Here, while I am against immigration that lowers the GDP per capita I am all for rich people be they home grown or imported. As a first world country we have very good infrastructure to attract them, we just need to challenge a beat down the evil of socialism.

  31. Denis Cooper
    Posted August 20, 2019 at 8:53 am | Permalink

    Off topic again, according to CityAM today, page 3 here:

    https://www.cityam.com/wp-content/uploads/2019/08/Cityam-2019-08-20.pdf

    Boris Johnson has foolishly agreed to feed Leo Varadkar’s arrogance by taking himself across to Dublin for an audience with the great man.

    In a phone call with Boris Johnson yesterday evening Leo Varadkar:

    “… emphasised the importance of a legal guarantee to ensure no hard border … ”

    In that case the Irish Parliament should pass a law forbidding the Irish government from erecting any kind of hard border on their side, in the same way as the UK Parliament has already passed Section 10 of the EU withdrawal act, see above.

  32. forthurst
    Posted August 20, 2019 at 8:57 am | Permalink

    Clearly the definition of non dom is a nonsense when it applies to people who live in this country, some for a generation or more, although they may have houses abroad including holiday homes and that which some claim to be their permanent residence often in their ancestral homeland. If people live here they should be taxed here; if some don’t like it then they should leave and forgo the benefits they obviously derive from being resident here which for the very rich are manifold compared to many of the countries from which they originated and possibly pillaged to obtain their wealth.

    • forthurst
      Posted August 20, 2019 at 9:34 am | Permalink

      A more serious problem is that of people owning property and other assets in this country and offshoring the income to tax havens abroad. This should simply be illegal.

      If everybody paid their fair share of tax, then the level of tax could come down for all including the wealthy.

  33. Gareth Warren
    Posted August 20, 2019 at 9:14 am | Permalink

    I read that letter from Boris on brexit and disagree with it on two key points.

    First, the backstop was not the only thing I do not like about the withdrawal agreement, it contains many conditions of EU control and further EU spending commitments I do not support and are optional.

    Secondly I do not want the efforts to secure a EU deal to be the main priority of government, I voted for brexit because I wanted deals with countries other than the EU.

    If the UK is constrained by the withdrawal treaty I think the brexit party will be very much alive and well at the next GE.

  34. Denis Cooper
    Posted August 20, 2019 at 9:28 am | Permalink

    Off topic again, here is a reader’s letter in the Irish Times today:

    https://www.irishtimes.com/opinion/letters/another-name-for-the-backstop-1.3990928

    which is based on the false assumption that all the goods circulating everywhere in the UK must continue to comply with all relevant EU rules in order to prevent “cheap and shoddy merchandise” contaminating the 0.1% of UK GDP which is driven across the land border into the Irish Republic.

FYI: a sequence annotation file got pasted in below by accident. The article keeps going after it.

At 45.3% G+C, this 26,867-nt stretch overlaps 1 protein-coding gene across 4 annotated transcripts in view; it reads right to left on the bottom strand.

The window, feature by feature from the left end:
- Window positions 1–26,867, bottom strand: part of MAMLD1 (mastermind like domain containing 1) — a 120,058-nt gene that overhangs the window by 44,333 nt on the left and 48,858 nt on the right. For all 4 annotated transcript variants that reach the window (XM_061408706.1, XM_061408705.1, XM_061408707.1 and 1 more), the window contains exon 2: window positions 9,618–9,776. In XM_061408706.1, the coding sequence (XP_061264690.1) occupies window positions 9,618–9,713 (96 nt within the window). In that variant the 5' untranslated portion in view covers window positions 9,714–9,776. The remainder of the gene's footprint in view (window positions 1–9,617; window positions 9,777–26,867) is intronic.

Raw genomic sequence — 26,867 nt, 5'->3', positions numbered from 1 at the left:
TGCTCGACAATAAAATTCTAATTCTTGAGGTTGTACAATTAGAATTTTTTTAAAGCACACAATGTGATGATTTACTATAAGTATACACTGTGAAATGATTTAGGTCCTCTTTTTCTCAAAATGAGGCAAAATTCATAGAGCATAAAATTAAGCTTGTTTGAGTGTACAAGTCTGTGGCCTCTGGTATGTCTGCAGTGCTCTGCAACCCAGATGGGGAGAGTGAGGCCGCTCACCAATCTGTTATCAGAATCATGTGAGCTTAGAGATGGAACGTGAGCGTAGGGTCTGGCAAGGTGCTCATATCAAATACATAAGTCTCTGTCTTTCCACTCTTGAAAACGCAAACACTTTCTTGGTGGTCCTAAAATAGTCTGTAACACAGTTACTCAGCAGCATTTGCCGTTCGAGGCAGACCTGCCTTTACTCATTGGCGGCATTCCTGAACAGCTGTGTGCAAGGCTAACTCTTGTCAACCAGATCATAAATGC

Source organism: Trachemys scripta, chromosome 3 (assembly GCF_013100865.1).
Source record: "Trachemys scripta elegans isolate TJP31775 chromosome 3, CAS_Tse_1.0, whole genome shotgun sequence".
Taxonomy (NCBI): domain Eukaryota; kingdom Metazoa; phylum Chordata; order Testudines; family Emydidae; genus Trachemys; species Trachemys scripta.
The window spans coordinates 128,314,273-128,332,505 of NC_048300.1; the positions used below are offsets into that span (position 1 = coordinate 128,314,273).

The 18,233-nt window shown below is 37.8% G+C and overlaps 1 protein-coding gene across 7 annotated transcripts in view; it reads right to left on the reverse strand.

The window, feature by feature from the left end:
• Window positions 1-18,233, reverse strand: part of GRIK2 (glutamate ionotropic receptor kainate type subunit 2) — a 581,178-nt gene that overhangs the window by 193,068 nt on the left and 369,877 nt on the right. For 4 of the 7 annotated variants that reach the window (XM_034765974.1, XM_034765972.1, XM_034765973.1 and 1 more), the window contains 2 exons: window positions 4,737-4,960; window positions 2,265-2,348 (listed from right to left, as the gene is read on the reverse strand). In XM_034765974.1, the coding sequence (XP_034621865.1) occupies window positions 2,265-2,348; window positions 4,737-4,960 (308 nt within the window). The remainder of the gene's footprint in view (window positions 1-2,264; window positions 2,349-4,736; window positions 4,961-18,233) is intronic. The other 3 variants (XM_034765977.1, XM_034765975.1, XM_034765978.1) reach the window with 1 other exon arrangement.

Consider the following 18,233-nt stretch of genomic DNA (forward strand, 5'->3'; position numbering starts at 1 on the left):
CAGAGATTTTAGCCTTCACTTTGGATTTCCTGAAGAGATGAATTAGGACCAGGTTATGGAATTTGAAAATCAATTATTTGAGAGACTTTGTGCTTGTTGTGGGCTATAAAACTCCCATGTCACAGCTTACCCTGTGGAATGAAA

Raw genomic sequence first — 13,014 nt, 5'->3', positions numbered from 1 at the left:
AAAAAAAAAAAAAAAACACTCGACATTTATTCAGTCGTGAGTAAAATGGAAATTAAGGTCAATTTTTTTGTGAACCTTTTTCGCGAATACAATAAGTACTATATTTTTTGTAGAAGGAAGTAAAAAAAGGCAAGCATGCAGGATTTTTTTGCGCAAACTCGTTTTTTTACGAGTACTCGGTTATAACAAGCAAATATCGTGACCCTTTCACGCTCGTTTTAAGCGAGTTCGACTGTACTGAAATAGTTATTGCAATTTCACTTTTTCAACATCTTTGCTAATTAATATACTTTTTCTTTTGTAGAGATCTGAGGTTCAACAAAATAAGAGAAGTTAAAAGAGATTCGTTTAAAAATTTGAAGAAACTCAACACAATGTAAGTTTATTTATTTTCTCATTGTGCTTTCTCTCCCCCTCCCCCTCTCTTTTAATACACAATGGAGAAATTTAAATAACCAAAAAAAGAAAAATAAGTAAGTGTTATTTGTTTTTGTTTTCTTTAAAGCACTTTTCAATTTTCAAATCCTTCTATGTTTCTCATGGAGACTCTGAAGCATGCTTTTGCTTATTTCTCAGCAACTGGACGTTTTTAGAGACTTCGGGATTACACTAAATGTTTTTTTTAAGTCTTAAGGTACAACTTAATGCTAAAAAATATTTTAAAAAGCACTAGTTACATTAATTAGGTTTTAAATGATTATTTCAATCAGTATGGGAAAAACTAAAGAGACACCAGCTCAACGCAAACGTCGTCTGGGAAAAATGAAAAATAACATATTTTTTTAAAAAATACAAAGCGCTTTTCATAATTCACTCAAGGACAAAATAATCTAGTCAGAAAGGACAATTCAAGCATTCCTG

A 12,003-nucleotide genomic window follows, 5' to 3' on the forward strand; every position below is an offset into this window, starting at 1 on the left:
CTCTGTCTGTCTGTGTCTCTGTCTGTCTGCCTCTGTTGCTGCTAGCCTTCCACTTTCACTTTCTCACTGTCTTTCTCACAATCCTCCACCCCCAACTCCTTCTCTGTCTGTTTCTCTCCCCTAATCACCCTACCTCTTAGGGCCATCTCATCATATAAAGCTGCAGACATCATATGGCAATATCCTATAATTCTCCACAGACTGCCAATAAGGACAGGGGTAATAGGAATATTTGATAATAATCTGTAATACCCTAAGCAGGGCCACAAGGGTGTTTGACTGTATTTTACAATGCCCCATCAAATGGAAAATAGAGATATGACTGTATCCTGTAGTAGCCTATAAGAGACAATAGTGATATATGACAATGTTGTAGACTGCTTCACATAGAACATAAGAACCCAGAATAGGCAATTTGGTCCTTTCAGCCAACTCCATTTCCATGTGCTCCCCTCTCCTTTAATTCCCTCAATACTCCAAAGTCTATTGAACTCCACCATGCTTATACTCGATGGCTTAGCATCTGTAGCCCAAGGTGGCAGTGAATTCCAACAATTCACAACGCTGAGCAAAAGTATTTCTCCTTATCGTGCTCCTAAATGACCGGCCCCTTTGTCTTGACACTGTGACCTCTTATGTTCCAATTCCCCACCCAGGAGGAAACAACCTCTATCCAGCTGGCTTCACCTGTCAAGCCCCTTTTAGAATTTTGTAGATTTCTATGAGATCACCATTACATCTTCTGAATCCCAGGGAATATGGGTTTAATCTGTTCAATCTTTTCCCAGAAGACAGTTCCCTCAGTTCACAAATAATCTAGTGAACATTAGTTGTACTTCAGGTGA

As repeatedly pointed out, including in this letter published last September:

    https://www.irishtimes.com/opinion/letters/brexit-time-to-mind-our-own-business-1.3636142

    “The legitimate interests of the EU and its Irish satrapy do not extend beyond the nature of the goods circulating in its own EU Single Market, and it is gross impudence on the part of the EU to presume that it should be able to continue to control goods permitted in the United Kingdom once we have freed ourselves from the EU, any more than the EU can expect to control goods permitted in the United States or other “third countries””

    • Pat the hat
      Posted August 20, 2019 at 7:59 pm | Permalink

      Denis- don’t know where you get the time from researching all of those Irish newspapers- but well done keep up the good work

  35. old salt
    Posted August 20, 2019 at 10:17 am | Permalink

    Mark B
    “…..I mean, why are there so many poor in Labour held areas ? You would think that having a Labour or SNP government for so long they would have solved the problem….”

    All in order to maintain the status quo!

    • Mark B
      Posted August 20, 2019 at 3:33 pm | Permalink

      😉

  36. Everhopeful
    Posted August 20, 2019 at 10:22 am | Permalink

    Lifelogic
    Many “reluctant landlords” forced into renting cos govts ruined pension funds.
    Useful idiots encouraged by TV progs ( govt propaganda) to invest in property to rent out.
    Now govt is pulling plug on the tax breaks and new ( planned?)legislation would virtually hand property over to tenant for life.
    So…cynically…housing prob solved…at expense of Joe Muggins?
    Housing stock refurbished.
    Landlords happy to sell off property cheaply to corporate landlords…or councils?

    • Lifelogic
      Posted August 20, 2019 at 4:52 pm | Permalink

      There were never any real “tax breaks” they have just decided to tax profits they have not even made in what is an unsustainable mugging or theft of assets.